Originally appearing in Star Wars Insider Magazine 157, “Orientation” attempts to tie into Paul S. Kemp’s Lords of the Sith, yet is written by John Jackson Miller, author of A New Dawn, and prominently features the character of Rae Sloane who first appeared in Miller’s novel (but would prove to swiftly be a fan favorite, racking up a total of 5 literary appearances and growing). It attempts to fit itself in early on in Lords of the Sith, which finds the Imperial duo of Palpatine and Vader en route to the planet Ryloth, by having them supposedly detour at the Defiance Flight Training Academy, wherein they attempt to weed out treachery in the ranks. Yet if the story fits within the timeline of the novel, it does so clumsily, and while the writing itself isn’t lazy, its structure perhaps is, lacking any real purpose for its primary characters. Canonically, yes, this is the first time we’ve seen Vader and Palpatine dispute the proper way to deal with dissidents, but such issues are also raised in the novel itself, to a better degree. Ultimately, the main purpose it serves is to be the catalyst to Sloane’s meteoric rise within the Empire, as she helps expose the traitor, earning Vader’s admiration. Yet beyond that, there’s nothing within this short story that fleshes out any aspect of its main characters, nor expands the universe at all. It’s hardly abysmal, but is inconsequential, so its hardly worth breaking one’s back to try and locate this back issue of the Star Wars Insider Magazine solely to read this, unless one is heartily invested in the Sloane character (this does prove to be a crucial part of her biography, referenced in a later short story) or the intricate aspects of the Empire. That said, if you have a copy readily available, and won’t be as vexed as I was about its awkwardly forced placement within the overall Lords of the Sith storyline, its not a bad way to spend a few minutes.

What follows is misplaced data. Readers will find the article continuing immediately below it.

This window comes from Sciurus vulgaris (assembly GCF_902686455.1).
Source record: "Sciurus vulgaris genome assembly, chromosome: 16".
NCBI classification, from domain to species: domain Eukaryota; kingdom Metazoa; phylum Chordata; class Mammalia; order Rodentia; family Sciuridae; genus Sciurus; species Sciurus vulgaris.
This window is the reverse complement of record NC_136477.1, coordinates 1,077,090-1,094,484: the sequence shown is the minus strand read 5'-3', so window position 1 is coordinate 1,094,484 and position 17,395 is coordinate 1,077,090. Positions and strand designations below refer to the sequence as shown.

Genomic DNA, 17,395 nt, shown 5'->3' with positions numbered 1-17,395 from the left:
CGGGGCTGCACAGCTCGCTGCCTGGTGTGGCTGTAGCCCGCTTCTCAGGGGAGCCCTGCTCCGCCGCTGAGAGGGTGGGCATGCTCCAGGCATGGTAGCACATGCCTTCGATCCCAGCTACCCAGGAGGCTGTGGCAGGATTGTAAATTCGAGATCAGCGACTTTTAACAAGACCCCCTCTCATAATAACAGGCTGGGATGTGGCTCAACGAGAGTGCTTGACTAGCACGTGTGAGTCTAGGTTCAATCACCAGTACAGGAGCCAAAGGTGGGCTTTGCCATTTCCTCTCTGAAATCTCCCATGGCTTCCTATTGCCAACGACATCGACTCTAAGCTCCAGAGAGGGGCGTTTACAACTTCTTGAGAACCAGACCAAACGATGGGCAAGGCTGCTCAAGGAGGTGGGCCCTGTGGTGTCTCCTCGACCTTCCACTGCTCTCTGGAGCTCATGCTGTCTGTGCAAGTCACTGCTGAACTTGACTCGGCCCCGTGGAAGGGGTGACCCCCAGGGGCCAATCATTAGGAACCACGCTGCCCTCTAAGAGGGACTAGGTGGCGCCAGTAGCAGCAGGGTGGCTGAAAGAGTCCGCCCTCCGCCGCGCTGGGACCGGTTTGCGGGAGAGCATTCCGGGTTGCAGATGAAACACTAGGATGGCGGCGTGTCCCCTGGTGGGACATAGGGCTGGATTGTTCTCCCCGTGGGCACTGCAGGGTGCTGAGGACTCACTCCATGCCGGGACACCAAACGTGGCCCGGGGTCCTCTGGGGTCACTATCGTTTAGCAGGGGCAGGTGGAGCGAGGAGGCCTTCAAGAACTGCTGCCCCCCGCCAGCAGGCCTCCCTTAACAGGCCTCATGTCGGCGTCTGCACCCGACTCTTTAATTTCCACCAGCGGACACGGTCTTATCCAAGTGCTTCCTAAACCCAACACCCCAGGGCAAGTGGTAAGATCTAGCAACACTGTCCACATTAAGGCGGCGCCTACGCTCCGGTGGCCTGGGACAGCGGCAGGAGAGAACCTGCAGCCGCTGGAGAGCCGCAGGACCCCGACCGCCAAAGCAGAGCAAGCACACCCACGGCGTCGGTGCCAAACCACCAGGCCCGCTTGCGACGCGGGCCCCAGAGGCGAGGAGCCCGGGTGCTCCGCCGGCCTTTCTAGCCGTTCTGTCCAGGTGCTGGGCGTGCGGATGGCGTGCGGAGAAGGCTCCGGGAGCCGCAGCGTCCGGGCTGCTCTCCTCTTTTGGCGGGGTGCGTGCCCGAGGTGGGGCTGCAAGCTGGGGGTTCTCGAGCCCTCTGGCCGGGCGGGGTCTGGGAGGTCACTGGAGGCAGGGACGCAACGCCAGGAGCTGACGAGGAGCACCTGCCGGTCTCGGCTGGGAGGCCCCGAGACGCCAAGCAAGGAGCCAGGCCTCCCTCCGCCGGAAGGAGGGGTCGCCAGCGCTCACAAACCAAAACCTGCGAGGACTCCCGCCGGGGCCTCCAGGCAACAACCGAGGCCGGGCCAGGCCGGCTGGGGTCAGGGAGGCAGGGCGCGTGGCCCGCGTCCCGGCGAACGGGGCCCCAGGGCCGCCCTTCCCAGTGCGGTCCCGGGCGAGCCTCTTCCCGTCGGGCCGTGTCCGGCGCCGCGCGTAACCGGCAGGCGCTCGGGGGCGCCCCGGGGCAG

Lords of the Sith

As a story, Paul S. Kemp’s Lords of the Sith is serviceable. Given that its main characters are Darth Vader and Emperor Palpatine, and that its main plot involves an attempt on their lives, there’s little stakes to the story; anyone with even a passing knowledge of the franchise knows both characters survive for decades after this novel, and even without that, logic would simply tell the uninitiated that two characters whose origins were charted for three films and six seasons of television would not be dispatched in an under-promoted novel (I say under-promoted as, for example, Lords of the Sith received none of the vitriolic attacks Aftermath did for “forcing” nerds to accept diversity by including a gay character, despite Lords doing so a full five months earlier with Moff Mors, as it was barely on anyone’s radar at all). As a character study, however, it proves to be fairly enthralling once they pick up steam. It’s weak link is its rebel faction, a group of Twi’lek run by Cham Syndulla (who you may remember from the Ryloth-set episodes of Clone Wars), who outside of Cham and the violent Isvall (who gets a truly great scene in the murky Ryloth underbelly early on) prove to be fairly  indistinct from one another, and given their plans are guaranteed to fail, provide little interest for the reader. More interesting is the double dealing Imperial Belkor Dray, manipulating both factions to get ahead, and ultimately {SPOILERS} his descent into madness proves to be the most surprising and engaging thing within the novel beyond the two Sith lords.